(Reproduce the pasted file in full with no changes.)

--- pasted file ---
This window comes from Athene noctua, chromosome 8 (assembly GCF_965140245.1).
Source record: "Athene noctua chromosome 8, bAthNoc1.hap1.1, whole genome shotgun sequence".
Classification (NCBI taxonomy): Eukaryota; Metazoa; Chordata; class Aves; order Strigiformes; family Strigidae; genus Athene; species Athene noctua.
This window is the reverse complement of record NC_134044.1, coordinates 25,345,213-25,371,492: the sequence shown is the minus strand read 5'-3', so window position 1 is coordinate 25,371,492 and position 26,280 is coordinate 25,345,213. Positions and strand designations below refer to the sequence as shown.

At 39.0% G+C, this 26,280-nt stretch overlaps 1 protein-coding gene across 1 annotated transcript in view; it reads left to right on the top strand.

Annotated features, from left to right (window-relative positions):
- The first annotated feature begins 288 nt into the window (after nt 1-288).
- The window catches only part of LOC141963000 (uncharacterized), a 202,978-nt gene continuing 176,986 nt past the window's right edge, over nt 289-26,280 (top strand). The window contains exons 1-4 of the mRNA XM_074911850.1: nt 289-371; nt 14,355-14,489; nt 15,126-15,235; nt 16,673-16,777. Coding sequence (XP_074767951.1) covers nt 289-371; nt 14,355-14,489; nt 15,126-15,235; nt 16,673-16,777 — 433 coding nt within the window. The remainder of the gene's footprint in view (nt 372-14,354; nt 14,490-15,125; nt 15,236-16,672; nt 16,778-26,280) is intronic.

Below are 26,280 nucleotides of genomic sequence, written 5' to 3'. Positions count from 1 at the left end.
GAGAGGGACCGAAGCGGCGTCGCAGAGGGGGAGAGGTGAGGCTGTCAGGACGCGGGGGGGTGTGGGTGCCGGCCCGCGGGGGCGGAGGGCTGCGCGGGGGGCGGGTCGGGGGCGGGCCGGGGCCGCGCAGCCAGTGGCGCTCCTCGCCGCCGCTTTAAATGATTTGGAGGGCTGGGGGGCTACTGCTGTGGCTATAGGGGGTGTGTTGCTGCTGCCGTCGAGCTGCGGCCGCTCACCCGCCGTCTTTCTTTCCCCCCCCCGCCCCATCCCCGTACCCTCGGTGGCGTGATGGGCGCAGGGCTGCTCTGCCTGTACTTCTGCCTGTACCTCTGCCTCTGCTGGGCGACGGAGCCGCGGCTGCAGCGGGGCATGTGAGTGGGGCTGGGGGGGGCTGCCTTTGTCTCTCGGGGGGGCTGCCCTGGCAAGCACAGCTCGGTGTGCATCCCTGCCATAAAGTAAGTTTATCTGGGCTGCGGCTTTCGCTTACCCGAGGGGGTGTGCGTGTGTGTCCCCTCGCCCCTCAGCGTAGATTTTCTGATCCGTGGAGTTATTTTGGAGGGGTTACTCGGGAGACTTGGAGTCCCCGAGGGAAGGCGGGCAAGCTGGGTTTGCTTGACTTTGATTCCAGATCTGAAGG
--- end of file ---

This window comes from Athene noctua, chromosome 8 (assembly GCF_965140245.1).
Source record: "Athene noctua chromosome 8, bAthNoc1.hap1.1, whole genome shotgun sequence".
Classification (NCBI taxonomy): Eukaryota; Metazoa; Chordata; class Aves; order Strigiformes; family Strigidae; genus Athene; species Athene noctua.
This window is the reverse complement of record NC_134044.1, coordinates 25,345,213-25,371,492: the sequence shown is the minus strand read 5'-3', so window position 1 is coordinate 25,371,492 and position 26,280 is coordinate 25,345,213. Positions and strand designations below refer to the sequence as shown.

At 39.0% G+C, this 26,280-nt stretch overlaps 1 protein-coding gene across 1 annotated transcript in view; it reads left to right on the top strand.

Annotated features, from left to right (window-relative positions):
- The first annotated feature begins 288 nt into the window (after nt 1-288).
- The window catches only part of LOC141963000 (uncharacterized), a 202,978-nt gene continuing 176,986 nt past the window's right edge, over nt 289-26,280 (top strand). The window contains exons 1-4 of the mRNA XM_074911850.1: nt 289-371; nt 14,355-14,489; nt 15,126-15,235; nt 16,673-16,777. Coding sequence (XP_074767951.1) covers nt 289-371; nt 14,355-14,489; nt 15,126-15,235; nt 16,673-16,777 — 433 coding nt within the window. The remainder of the gene's footprint in view (nt 372-14,354; nt 14,490-15,125; nt 15,236-16,672; nt 16,778-26,280) is intronic.

Below are 26,280 nucleotides of genomic sequence, written 5' to 3'. Positions count from 1 at the left end.
GAGAGGGACCGAAGCGGCGTCGCAGAGGGGGAGAGGTGAGGCTGTCAGGACGCGGGGGGGTGTGGGTGCCGGCCCGCGGGGGCGGAGGGCTGCGCGGGGGGCGGGTCGGGGGCGGGCCGGGGCCGCGCAGCCAGTGGCGCTCCTCGCCGCCGCTTTAAATGATTTGGAGGGCTGGGGGGCTACTGCTGTGGCTATAGGGGGTGTGTTGCTGCTGCCGTCGAGCTGCGGCCGCTCACCCGCCGTCTTTCTTTCCCCCCCCCGCCCCATCCCCGTACCCTCGGTGGCGTGATGGGCGCAGGGCTGCTCTGCCTGTACTTCTGCCTGTACCTCTGCCTCTGCTGGGCGACGGAGCCGCGGCTGCAGCGGGGCATGTGAGTGGGGCTGGGGGGGGCTGCCTTTGTCTCTCGGGGGGGCTGCCCTGGCAAGCACAGCTCGGTGTGCATCCCTGCCATAAAGTAAGTTTATCTGGGCTGCGGCTTTCGCTTACCCGAGGGGGTGTGCGTGTGTGTCCCCTCGCCCCTCAGCGTAGATTTTCTGATCCGTGGAGTTATTTTGGAGGGGTTACTCGGGAGACTTGGAGTCCCCGAGGGAAGGCGGGCAAGCTGGGTTTGCTTGACTTTGATTCCAGATCTGAAGG